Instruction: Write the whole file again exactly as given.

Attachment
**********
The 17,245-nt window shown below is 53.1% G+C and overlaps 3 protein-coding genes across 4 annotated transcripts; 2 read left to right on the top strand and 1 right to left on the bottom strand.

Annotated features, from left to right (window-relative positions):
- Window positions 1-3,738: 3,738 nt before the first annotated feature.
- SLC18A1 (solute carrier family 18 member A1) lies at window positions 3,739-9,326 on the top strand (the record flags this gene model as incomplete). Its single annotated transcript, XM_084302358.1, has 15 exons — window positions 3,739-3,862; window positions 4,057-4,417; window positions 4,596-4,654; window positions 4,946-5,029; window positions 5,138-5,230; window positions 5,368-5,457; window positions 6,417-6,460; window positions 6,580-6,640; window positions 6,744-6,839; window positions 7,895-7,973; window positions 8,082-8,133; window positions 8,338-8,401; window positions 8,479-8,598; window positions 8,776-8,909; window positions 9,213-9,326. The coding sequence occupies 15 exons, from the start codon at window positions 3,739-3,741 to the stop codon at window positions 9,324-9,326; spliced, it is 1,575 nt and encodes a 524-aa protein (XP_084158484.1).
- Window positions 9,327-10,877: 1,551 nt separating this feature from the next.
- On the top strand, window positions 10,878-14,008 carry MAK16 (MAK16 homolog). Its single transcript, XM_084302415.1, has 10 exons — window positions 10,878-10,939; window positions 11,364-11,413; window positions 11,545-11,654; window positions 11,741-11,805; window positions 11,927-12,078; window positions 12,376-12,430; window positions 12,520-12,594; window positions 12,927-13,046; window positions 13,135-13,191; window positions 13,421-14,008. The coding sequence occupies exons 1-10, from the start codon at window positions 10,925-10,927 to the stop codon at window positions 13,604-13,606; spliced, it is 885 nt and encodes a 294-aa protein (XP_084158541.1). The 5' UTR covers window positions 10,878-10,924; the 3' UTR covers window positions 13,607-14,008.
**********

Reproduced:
The 17,245-nt window shown below is 53.1% G+C and overlaps 3 protein-coding genes across 4 annotated transcripts; 2 read left to right on the top strand and 1 right to left on the bottom strand.

Annotated features, from left to right (window-relative positions):
- Window positions 1-3,738: 3,738 nt before the first annotated feature.
- SLC18A1 (solute carrier family 18 member A1) lies at window positions 3,739-9,326 on the top strand (the record flags this gene model as incomplete). Its single annotated transcript, XM_084302358.1, has 15 exons — window positions 3,739-3,862; window positions 4,057-4,417; window positions 4,596-4,654; window positions 4,946-5,029; window positions 5,138-5,230; window positions 5,368-5,457; window positions 6,417-6,460; window positions 6,580-6,640; window positions 6,744-6,839; window positions 7,895-7,973; window positions 8,082-8,133; window positions 8,338-8,401; window positions 8,479-8,598; window positions 8,776-8,909; window positions 9,213-9,326. The coding sequence occupies 15 exons, from the start codon at window positions 3,739-3,741 to the stop codon at window positions 9,324-9,326; spliced, it is 1,575 nt and encodes a 524-aa protein (XP_084158484.1).
- Window positions 9,327-10,877: 1,551 nt separating this feature from the next.
- On the top strand, window positions 10,878-14,008 carry MAK16 (MAK16 homolog). Its single transcript, XM_084302415.1, has 10 exons — window positions 10,878-10,939; window positions 11,364-11,413; window positions 11,545-11,654; window positions 11,741-11,805; window positions 11,927-12,078; window positions 12,376-12,430; window positions 12,520-12,594; window positions 12,927-13,046; window positions 13,135-13,191; window positions 13,421-14,008. The coding sequence occupies exons 1-10, from the start codon at window positions 10,925-10,927 to the stop codon at window positions 13,604-13,606; spliced, it is 885 nt and encodes a 294-aa protein (XP_084158541.1). The 5' UTR covers window positions 10,878-10,924; the 3' UTR covers window positions 13,607-14,008.